Axios Vitals

A briefcase with a red cross on the front.

December 13, 2018

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1 big thing: Fentanyl is everywhere

A bag from a drug bust, labeled with an image of a skull and the word "fentanyl."

Photo: David L. Ryan/The Boston Globe via Getty Images

New data from the Centers for Disease Control and Prevention yesterday confirmed what experts have been warning: Fentanyl is not only deadly on its own, but is also contributing to other drugs' high death rates.

The big picture: As the nation's addiction crisis has unfolded, the No. 1 cause of overdose deaths has shifted from prescription drugs to heroin to fentanyl. And now cocaine — a stimulant, making it the odd man out — is also seeing a spike.

  • Many overdose deaths involve more than 1 drug, and fentanyl crops up in a lot of those cases.

What they're saying: "Fentanyl overdose deaths, of course, keep going up. Cocaine overdose deaths [are] going up. The question we really have to get to the bottom of is: Is much of that [from] the lacing of cocaine with fentanyl? We certainly have seen some of that," HHS Secretary Alex Azar said at an Axios event yesterday.

By the numbers: While only about 1,600 overdose deaths were attributable to fentanyl in 2011 and 2012, this skyrocketed to more than 18,000 in 2016.

  • About 40% of deaths attributed to cocaine overdoses also involved fentanyl, according to the CDC, as did 37% of heroin deaths and 19% of deadly oxycodone overdoses.

Related: Fentanyl is so potent (and so easy to smuggle into the U.S.) that now experts are worried about it as a potential weapon for terrorists, Bloomberg's Anna Edney reports.

  • “Fentanyl-based drugs have been used in conflicts in other countries, so we know it’s possible," said Rick Bright, the director of the U.S. Biomedical Advanced Research and Development Authority.

2. Apple has hired dozens of doctors

Apple quietly employs dozens of doctors, "an indication that Apple is serious about helping customers manage disease, and not just wellness or fitness," CNBC's Christina Farr reports.

Why it matters: Apple has already begun to roll out a handful of health-related offerings — mainly its tool for electronic medical records and the new heart-monitoring capabilities on Apple Watch. But having a fuller staff of doctors on board (good ones!) signals bigger aspirations.

Between the lines: Employing doctors isn't just useful for managing directly health-related products, Farr notes.

  • They can also help run the traps on new technologies, earning Apple more buy-in from the broader medical community as it rolls out new products. (Consider the educational resources and regulatory sign-offs that accompanied the latest Apple Watch.)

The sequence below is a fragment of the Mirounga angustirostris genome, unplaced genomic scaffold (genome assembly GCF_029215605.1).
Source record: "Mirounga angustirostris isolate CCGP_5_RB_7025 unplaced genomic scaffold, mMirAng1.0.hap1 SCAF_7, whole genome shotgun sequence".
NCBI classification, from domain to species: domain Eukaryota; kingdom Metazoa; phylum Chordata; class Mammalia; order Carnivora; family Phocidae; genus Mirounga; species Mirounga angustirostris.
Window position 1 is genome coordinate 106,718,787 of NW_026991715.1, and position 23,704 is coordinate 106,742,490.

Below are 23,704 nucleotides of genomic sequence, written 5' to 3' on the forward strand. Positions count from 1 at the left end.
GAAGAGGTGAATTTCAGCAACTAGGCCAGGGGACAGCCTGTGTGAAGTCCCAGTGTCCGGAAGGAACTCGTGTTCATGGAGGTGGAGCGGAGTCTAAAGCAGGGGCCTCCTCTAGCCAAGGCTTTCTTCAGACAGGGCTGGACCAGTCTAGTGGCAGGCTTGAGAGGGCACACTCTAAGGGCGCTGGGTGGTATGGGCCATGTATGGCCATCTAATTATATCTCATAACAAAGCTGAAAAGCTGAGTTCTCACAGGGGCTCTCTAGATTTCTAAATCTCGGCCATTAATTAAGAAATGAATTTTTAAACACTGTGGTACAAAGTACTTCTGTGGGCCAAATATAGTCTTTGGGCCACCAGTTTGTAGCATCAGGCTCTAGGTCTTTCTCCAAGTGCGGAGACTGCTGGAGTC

3. CVS-Aetna back in court

A reminder from Axios' Bob Herman: Next week, CVS Health and Aetna officials have to convince a federal judge in court that their closed merger is legitimate and that the settlement terms negotiated by the Department of Justice are fine and dandy.

Threat level: Judge Richard Leon, who gave the final seal of approval for the AT&T-Time Warner merger, likely can’t tell CVS and Aetna to unscramble their merger completely, said Andrea Agathoklis Murino, a former DOJ antitrust attorney now at the law firm Goodwin Procter. “But he can say the remedy was insufficient.”

  • The deal’s main concession was Aetna agreeing to sell its Medicare drug plans to WellCare.
  • However, that would mostly shift people toward another large player, and it wouldn’t address the antitrust concerns around stacking a health plan, a pharmacy benefit manager and pharmacies under one umbrella.
  • It's a long shot to send everyone back to the drawing board, said Tim Greaney, a former DOJ antitrust attorney who teaches at UC Hastings. But that doesn’t mean the terms of the settlement can’t change.

4. New lawmaker says vaccines may cause autism

An incoming member of Congress says he believes vaccines may cause autism, despite an overwhelming scientific consensus to the contrary.

Rep.-elect Mark Green, a Republican from Tennessee who is also a doctor, said he believes the CDC has "maybe fraudulently managed" data about the safety of vaccines. The Nashville Tennessean reported Green's remarks.

  • "I have committed to people in my community ... to stand on the CDC’s desk and get the real data on vaccines. Because there is some concern that the rise in autism is the result of the preservatives that are in our vaccines," he said. "As a physician, I can make that argument and I can look at it academically and make the argument against the CDC, if they really want to engage me on it."

Reality check: The CDC has said unequivocally that vaccines do not cause autism, and any number of public health experts have reached the same findings. Failing or refusing to vaccinate children only allows otherwise preventible diseases to spread.